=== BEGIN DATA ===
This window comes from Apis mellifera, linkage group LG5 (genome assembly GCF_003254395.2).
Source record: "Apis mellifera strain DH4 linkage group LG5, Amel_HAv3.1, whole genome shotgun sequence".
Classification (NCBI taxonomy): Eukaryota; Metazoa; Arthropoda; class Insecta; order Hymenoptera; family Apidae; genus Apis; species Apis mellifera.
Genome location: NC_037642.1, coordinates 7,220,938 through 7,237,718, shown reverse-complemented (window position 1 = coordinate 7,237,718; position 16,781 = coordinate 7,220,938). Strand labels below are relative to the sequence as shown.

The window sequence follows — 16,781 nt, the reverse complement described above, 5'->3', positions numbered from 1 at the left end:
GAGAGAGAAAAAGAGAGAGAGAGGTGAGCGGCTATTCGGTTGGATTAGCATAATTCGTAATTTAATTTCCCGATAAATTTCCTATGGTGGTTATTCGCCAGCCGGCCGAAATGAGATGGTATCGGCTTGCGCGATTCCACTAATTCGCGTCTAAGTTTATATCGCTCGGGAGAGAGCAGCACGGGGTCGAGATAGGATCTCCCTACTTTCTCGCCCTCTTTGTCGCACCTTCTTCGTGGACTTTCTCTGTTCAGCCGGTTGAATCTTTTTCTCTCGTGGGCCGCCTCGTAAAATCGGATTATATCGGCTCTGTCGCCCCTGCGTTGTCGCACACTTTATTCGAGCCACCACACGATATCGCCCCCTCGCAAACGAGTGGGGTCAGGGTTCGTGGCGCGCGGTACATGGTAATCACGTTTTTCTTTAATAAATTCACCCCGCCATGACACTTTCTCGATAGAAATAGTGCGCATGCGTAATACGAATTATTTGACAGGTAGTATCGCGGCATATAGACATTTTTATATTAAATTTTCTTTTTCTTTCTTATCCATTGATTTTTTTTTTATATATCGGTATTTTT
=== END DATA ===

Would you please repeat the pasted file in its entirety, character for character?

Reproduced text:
This window comes from Apis mellifera, linkage group LG5 (genome assembly GCF_003254395.2).
Source record: "Apis mellifera strain DH4 linkage group LG5, Amel_HAv3.1, whole genome shotgun sequence".
Classification (NCBI taxonomy): Eukaryota; Metazoa; Arthropoda; class Insecta; order Hymenoptera; family Apidae; genus Apis; species Apis mellifera.
Genome location: NC_037642.1, coordinates 7,220,938 through 7,237,718, shown reverse-complemented (window position 1 = coordinate 7,237,718; position 16,781 = coordinate 7,220,938). Strand labels below are relative to the sequence as shown.

The window sequence follows — 16,781 nt, the reverse complement described above, 5'->3', positions numbered from 1 at the left end:
GAGAGAGAAAAAGAGAGAGAGAGGTGAGCGGCTATTCGGTTGGATTAGCATAATTCGTAATTTAATTTCCCGATAAATTTCCTATGGTGGTTATTCGCCAGCCGGCCGAAATGAGATGGTATCGGCTTGCGCGATTCCACTAATTCGCGTCTAAGTTTATATCGCTCGGGAGAGAGCAGCACGGGGTCGAGATAGGATCTCCCTACTTTCTCGCCCTCTTTGTCGCACCTTCTTCGTGGACTTTCTCTGTTCAGCCGGTTGAATCTTTTTCTCTCGTGGGCCGCCTCGTAAAATCGGATTATATCGGCTCTGTCGCCCCTGCGTTGTCGCACACTTTATTCGAGCCACCACACGATATCGCCCCCTCGCAAACGAGTGGGGTCAGGGTTCGTGGCGCGCGGTACATGGTAATCACGTTTTTCTTTAATAAATTCACCCCGCCATGACACTTTCTCGATAGAAATAGTGCGCATGCGTAATACGAATTATTTGACAGGTAGTATCGCGGCATATAGACATTTTTATATTAAATTTTCTTTTTCTTTCTTATCCATTGATTTTTTTTTTATATATCGGTATTTTT